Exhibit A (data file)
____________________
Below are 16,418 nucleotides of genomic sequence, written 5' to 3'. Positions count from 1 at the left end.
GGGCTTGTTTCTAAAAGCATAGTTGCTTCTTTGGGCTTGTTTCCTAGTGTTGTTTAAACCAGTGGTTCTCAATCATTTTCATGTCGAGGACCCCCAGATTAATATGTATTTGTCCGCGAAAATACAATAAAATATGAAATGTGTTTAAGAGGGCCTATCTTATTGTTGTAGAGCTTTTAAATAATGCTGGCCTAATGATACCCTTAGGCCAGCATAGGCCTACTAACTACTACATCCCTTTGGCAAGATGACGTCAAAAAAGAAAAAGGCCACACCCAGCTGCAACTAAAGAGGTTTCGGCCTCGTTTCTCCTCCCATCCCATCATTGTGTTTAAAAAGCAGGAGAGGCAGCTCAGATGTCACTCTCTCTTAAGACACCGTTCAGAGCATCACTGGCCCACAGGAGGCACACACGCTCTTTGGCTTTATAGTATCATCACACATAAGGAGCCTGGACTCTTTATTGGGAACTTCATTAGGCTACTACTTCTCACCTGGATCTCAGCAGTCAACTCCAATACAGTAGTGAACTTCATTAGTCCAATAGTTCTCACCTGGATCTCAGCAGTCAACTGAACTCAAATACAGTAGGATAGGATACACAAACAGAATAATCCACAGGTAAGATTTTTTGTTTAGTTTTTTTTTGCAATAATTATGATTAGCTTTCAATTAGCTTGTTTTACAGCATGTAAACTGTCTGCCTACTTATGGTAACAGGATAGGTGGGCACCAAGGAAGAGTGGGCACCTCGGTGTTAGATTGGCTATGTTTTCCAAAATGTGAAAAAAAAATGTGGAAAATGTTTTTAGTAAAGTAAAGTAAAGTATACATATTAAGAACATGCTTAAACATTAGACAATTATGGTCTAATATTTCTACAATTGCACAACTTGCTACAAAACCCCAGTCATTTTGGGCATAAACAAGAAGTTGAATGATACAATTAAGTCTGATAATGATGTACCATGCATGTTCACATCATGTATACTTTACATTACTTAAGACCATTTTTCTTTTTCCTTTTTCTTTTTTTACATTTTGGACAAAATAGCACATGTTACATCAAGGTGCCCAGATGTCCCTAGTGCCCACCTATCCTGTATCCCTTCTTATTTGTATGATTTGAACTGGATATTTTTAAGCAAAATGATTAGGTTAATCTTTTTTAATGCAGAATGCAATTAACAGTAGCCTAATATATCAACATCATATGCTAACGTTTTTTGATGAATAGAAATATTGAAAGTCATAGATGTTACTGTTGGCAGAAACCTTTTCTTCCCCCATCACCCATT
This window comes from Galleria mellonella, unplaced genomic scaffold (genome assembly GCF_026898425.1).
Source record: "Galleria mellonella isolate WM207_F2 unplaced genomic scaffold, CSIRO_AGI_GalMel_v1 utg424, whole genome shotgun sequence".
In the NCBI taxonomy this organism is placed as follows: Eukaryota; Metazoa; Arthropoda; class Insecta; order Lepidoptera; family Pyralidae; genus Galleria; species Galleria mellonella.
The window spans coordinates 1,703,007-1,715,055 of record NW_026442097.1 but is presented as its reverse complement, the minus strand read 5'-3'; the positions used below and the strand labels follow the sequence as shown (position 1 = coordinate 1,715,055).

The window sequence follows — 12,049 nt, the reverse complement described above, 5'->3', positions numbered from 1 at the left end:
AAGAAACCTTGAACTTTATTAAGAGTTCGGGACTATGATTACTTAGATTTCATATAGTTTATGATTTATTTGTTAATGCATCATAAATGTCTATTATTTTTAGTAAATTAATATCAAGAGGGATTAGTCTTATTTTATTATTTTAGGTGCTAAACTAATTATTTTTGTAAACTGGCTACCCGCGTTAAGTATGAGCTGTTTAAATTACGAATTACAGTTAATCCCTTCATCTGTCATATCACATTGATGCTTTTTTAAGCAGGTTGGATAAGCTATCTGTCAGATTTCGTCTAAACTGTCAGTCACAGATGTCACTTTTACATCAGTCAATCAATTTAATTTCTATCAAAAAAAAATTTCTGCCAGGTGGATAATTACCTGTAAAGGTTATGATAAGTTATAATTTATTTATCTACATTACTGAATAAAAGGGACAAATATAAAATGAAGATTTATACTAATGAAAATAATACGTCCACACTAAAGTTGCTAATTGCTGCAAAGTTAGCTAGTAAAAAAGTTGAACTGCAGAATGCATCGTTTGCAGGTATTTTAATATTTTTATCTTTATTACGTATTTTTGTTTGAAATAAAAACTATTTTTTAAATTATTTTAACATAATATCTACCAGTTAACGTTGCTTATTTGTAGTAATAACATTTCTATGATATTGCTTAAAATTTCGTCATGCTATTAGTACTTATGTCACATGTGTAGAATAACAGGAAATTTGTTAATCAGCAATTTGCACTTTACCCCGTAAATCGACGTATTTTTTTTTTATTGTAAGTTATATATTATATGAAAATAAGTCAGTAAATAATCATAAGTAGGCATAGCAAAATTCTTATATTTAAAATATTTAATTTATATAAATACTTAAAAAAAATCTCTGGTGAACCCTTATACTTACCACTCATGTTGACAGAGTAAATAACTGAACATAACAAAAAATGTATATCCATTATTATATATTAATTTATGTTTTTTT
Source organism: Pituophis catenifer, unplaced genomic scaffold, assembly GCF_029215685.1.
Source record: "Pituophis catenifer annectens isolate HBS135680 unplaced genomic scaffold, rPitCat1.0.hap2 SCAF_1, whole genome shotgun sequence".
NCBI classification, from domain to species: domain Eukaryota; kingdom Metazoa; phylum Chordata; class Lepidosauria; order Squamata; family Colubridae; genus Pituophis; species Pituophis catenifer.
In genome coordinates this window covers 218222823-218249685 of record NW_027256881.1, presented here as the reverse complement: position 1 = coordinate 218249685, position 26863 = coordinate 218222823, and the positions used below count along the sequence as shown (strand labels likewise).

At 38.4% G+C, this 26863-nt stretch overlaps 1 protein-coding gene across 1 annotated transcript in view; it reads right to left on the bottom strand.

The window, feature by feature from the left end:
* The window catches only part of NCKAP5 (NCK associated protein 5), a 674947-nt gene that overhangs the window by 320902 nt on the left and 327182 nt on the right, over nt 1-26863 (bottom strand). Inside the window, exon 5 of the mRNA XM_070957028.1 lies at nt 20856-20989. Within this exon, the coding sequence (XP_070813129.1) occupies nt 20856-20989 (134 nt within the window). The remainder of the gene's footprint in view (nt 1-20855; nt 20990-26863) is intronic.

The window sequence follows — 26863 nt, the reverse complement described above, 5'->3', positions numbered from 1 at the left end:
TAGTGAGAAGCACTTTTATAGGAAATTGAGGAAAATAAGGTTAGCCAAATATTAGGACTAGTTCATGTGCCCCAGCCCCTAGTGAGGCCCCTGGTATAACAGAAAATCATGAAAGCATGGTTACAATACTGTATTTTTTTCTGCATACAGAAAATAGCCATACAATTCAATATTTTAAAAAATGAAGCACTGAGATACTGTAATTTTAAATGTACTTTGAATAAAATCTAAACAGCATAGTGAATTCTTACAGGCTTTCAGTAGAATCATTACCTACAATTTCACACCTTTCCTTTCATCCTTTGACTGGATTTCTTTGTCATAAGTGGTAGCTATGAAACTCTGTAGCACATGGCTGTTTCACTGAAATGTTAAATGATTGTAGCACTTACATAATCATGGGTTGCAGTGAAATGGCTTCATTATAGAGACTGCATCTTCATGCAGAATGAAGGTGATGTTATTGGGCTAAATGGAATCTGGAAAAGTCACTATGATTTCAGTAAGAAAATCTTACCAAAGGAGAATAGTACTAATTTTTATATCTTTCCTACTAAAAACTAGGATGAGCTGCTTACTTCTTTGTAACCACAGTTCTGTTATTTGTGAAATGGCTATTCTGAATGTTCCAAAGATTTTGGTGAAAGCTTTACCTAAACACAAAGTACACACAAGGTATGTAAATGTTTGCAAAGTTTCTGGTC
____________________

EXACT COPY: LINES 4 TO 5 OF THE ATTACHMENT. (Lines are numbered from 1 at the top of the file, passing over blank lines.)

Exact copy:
Source record: "Galleria mellonella isolate WM207_F2 unplaced genomic scaffold, CSIRO_AGI_GalMel_v1 utg424, whole genome shotgun sequence".
In the NCBI taxonomy this organism is placed as follows: Eukaryota; Metazoa; Arthropoda; class Insecta; order Lepidoptera; family Pyralidae; genus Galleria; species Galleria mellonella.